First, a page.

Identifying Shock

What to do for an injured person

(HealthDay) -- If you haven't seen it in real life, you've almost certainly seen a movie or TV show in which a character "goes into shock." But how do you tell if someone really is in shock after an accident or injury.

ALF Ambulance of Minnesota says watch for the following signs:

  • pale or gray skin that feels clammy;
  • a weak, rapid heartbeat accompanied by shallow breathing;
  • eyes that appear vacant or dull.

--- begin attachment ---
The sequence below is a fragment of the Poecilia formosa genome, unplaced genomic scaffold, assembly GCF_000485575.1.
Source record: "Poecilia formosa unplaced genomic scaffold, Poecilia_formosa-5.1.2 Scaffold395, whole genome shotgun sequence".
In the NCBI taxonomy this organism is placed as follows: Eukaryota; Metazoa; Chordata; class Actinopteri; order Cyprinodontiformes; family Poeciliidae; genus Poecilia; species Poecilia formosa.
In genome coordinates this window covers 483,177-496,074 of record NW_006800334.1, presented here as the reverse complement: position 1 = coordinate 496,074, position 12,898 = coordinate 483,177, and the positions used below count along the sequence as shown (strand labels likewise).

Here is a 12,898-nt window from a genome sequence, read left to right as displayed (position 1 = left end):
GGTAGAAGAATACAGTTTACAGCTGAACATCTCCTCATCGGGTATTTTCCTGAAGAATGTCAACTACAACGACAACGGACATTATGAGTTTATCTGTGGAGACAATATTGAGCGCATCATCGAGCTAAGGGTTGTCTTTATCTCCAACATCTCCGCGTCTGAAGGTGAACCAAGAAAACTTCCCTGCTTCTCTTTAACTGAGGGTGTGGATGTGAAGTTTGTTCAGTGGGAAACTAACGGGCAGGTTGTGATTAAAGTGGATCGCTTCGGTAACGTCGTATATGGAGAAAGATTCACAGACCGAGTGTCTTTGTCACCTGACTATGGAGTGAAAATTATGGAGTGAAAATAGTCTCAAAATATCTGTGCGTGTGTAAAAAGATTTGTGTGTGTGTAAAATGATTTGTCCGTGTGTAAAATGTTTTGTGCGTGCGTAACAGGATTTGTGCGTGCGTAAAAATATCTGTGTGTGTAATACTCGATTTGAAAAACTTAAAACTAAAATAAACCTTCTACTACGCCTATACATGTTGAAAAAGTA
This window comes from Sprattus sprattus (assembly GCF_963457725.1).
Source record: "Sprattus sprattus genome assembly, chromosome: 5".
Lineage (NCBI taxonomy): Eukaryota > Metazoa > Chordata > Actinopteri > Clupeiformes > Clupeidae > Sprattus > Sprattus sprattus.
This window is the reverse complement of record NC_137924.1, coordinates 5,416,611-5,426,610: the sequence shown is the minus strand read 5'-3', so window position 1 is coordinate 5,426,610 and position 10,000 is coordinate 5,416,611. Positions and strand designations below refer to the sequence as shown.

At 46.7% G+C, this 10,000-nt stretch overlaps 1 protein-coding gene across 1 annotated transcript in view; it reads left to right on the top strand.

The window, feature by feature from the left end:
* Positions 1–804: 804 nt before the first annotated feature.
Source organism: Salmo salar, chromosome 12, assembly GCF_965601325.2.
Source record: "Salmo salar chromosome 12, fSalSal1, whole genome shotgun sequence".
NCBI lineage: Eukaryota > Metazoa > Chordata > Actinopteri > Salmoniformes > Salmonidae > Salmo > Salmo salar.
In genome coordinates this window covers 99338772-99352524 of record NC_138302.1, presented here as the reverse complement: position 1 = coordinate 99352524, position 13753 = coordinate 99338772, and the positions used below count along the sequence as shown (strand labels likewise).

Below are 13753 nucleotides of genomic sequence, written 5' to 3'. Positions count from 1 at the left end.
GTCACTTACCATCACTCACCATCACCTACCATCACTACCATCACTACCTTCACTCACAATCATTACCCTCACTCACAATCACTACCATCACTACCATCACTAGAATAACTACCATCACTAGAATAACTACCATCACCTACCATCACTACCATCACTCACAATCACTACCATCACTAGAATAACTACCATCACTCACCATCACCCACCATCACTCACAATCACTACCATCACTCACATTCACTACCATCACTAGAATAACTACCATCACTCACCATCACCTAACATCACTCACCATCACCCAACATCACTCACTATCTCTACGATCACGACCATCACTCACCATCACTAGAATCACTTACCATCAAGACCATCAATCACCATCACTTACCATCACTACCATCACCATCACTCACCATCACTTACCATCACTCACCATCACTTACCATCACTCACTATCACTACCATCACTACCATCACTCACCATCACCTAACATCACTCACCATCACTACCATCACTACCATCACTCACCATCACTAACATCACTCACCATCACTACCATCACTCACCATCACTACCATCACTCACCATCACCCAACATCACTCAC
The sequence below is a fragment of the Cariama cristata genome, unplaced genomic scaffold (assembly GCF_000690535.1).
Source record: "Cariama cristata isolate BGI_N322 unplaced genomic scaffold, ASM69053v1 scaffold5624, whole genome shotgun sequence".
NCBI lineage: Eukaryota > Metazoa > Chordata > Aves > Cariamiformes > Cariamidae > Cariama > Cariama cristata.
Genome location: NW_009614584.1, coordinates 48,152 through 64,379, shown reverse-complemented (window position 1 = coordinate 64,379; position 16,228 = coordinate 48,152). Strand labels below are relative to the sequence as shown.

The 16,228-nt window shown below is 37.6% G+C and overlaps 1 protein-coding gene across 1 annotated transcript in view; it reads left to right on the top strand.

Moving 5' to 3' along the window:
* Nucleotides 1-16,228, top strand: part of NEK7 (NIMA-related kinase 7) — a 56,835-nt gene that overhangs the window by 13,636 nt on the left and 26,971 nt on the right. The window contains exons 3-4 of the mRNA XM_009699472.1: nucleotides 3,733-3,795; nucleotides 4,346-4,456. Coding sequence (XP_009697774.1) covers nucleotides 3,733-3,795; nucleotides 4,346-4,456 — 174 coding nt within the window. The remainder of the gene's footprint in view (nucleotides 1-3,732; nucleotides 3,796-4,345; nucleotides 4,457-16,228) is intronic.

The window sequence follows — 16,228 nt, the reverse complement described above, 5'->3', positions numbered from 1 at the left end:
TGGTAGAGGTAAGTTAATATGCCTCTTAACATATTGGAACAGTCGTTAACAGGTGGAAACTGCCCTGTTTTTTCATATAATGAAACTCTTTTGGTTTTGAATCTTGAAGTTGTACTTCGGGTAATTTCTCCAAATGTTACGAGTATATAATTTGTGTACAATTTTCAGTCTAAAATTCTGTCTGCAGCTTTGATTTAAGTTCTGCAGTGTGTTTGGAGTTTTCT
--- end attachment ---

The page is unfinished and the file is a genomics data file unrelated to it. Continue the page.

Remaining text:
The injured person also may feel faint or even be unconscious. Or, he may be overly excited.

If someone is injured, the agency says you should take these anti-shock steps, even if shock isn't apparent: Get the person to lie on his back and elevate his feet; loosen tight clothing and cover him with a blanket; don't give him anything to drink; if he's bleeding from the mouth or vomiting, lay him on his side so he doesn't choke, and, of course, call for medical help.

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